Douglas Park playground is closed to help slow spread of COVID-19. (Ryan Uytdewilligen/Langley Advance Times)

Douglas Park playground is closed to help slow spread of COVID-19. (Ryan Uytdewilligen/Langley Advance Times)

Painful Truth: Missing that crowded feeling

We’re in this together, but we’re also alone

We are finding out really, really rapidly what’s important to us as a society.

I don’t know about you, but I didn’t really want to find out this way. It’s much more pleasant to go through life wondering whether you should have ice cream or not, buy three books or four (or, okay, an armload), whether you should cook or splurge on dinner out because you’re tired from a long day of work.

Far too many people don’t have a long day to work anymore, because the economic collapse of COVID-19 has taken their jobs. Another big group of people is worried about simply surviving – anyone with lung problems, heart issues, a damaged immune system, not to mention most of the folks eligible to order off the senior’s menu.

Those of us too young to remember the Second World War and the Great Depression have never been through anything remotely like this. People over 100 years old might have dim memories of the 1919 influenza pandemic, the only thing that really compares.

It’s thrown our priorities of a month or so ago into stark relief.

What were we right about?

We were right to keep ranking our health care system near the top of our priorities every time Canadians have been polled on the issues.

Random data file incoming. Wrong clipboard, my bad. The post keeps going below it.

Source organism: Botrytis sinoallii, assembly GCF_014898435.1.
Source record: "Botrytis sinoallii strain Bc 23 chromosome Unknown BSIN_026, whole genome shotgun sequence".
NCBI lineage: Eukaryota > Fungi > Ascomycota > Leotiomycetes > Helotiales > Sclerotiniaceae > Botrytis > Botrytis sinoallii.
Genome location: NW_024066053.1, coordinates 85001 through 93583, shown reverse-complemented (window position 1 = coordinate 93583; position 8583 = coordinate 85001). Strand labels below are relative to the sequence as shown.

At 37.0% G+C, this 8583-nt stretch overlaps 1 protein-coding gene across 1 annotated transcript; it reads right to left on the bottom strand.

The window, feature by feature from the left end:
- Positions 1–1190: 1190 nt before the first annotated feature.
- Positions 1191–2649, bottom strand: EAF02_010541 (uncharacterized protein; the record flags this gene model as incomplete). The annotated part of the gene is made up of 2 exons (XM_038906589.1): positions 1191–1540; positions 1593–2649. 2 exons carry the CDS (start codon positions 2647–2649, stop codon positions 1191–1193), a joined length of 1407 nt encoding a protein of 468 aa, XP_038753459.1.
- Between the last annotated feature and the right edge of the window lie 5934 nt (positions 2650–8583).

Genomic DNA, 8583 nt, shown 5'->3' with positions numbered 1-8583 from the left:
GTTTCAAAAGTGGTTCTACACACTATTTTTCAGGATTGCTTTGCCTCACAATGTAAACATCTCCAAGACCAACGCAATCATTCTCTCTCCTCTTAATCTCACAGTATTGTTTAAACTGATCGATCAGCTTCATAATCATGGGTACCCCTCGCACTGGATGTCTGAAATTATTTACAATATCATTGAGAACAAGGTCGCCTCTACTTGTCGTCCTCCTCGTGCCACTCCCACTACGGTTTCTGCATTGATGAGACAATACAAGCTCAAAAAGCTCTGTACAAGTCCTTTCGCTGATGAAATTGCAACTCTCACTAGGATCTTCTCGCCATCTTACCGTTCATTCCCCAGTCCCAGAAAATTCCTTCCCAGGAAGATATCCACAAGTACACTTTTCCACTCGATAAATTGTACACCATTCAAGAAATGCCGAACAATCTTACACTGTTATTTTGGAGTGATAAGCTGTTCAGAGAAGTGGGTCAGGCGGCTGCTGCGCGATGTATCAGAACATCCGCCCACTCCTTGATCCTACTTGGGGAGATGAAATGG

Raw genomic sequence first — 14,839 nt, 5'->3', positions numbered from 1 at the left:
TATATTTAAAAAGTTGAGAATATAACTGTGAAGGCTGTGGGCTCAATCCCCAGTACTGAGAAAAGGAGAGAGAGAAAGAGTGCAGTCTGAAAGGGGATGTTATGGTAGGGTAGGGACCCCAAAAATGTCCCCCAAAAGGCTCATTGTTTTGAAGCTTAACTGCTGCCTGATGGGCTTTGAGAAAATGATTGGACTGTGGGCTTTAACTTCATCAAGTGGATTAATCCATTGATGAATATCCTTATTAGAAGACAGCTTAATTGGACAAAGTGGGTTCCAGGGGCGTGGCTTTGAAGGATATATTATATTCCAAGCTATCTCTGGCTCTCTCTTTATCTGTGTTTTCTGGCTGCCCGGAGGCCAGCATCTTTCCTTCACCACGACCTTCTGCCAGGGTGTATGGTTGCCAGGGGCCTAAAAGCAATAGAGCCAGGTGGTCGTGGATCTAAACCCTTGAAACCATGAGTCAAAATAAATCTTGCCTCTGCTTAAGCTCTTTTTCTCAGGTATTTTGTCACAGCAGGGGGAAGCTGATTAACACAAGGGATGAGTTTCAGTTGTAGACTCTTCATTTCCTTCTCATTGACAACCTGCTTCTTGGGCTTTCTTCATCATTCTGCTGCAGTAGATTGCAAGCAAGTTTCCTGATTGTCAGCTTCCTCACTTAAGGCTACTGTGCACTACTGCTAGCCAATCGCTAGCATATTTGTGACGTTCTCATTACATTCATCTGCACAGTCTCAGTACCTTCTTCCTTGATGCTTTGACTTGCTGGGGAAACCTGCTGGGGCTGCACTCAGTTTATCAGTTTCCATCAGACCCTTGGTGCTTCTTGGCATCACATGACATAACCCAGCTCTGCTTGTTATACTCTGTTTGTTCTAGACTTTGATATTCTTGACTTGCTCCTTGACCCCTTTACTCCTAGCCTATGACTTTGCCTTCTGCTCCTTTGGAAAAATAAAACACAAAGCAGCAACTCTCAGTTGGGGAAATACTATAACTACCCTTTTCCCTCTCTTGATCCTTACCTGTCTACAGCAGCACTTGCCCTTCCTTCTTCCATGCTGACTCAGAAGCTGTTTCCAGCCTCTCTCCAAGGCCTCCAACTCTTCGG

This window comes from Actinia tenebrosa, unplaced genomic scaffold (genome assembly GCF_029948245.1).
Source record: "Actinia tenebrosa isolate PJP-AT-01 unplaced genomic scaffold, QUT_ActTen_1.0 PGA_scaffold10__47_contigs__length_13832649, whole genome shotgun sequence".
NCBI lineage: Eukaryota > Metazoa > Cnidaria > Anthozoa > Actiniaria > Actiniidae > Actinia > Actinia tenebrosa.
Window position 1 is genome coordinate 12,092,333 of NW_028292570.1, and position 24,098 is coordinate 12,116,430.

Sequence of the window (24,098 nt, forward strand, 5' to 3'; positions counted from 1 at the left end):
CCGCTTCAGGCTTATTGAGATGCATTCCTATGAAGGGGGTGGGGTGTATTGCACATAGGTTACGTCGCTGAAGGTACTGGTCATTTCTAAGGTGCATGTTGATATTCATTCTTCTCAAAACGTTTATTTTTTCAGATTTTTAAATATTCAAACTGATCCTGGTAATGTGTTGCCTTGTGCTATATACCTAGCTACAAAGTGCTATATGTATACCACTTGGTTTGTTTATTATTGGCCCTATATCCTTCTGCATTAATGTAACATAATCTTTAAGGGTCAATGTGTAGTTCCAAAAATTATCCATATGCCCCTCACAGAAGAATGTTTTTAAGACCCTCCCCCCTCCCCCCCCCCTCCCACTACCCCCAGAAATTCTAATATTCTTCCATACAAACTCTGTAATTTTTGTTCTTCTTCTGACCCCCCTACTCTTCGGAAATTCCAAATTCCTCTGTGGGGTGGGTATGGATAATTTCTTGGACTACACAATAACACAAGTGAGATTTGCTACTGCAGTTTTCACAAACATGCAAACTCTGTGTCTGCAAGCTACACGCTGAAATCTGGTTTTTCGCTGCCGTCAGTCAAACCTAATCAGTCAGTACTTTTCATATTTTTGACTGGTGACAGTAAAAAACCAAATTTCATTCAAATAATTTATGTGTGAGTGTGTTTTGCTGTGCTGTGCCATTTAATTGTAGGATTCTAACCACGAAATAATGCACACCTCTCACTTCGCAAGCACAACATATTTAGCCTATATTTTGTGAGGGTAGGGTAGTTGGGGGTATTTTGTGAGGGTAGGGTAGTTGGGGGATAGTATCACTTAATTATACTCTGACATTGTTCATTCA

Is our health care system perfect?

No, and the current crisis is showing some of its weaknesses, including hospitals operating at or beyond maximum capacity.

But it is also showing strengths, such as the ability to respond quickly. It turns out that putting our trust in experts was a good idea! Things are bad, but we have multiple examples of places where experts were not listened to in time, and we can see readily how they could be worse.

What else do we value?

For the most part, the things we’ve lost to physical distancing and self-isolation.

Get-togethers with families and friends, to begin with. From weddings to birthdays to casual board game nights, we’re all missing one another.

We’re seeing ever more the value of shared public spaces. Libraries and community centres, sports fields and arenas, the local restaurant and coffee shop are all things we’re being denied for now.

As lucky as we are to have new virtual tools, from texting to videoconferencing, we still feel that sense of being too far from our loved ones and friends right now.

I’ve been wondering what will happen when this crisis is over, whether in one month or six, or more.

Will it reset our priorities as a community?

We spent years cocooning ourselves with TVs and Netflix and comfy furniture, only to find ourselves denied anything but those things.

It’s too early to say if our values have been changed – if we’ve been reminded of what we really value. But when this is over, I’m looking forward to being part of the crowd again.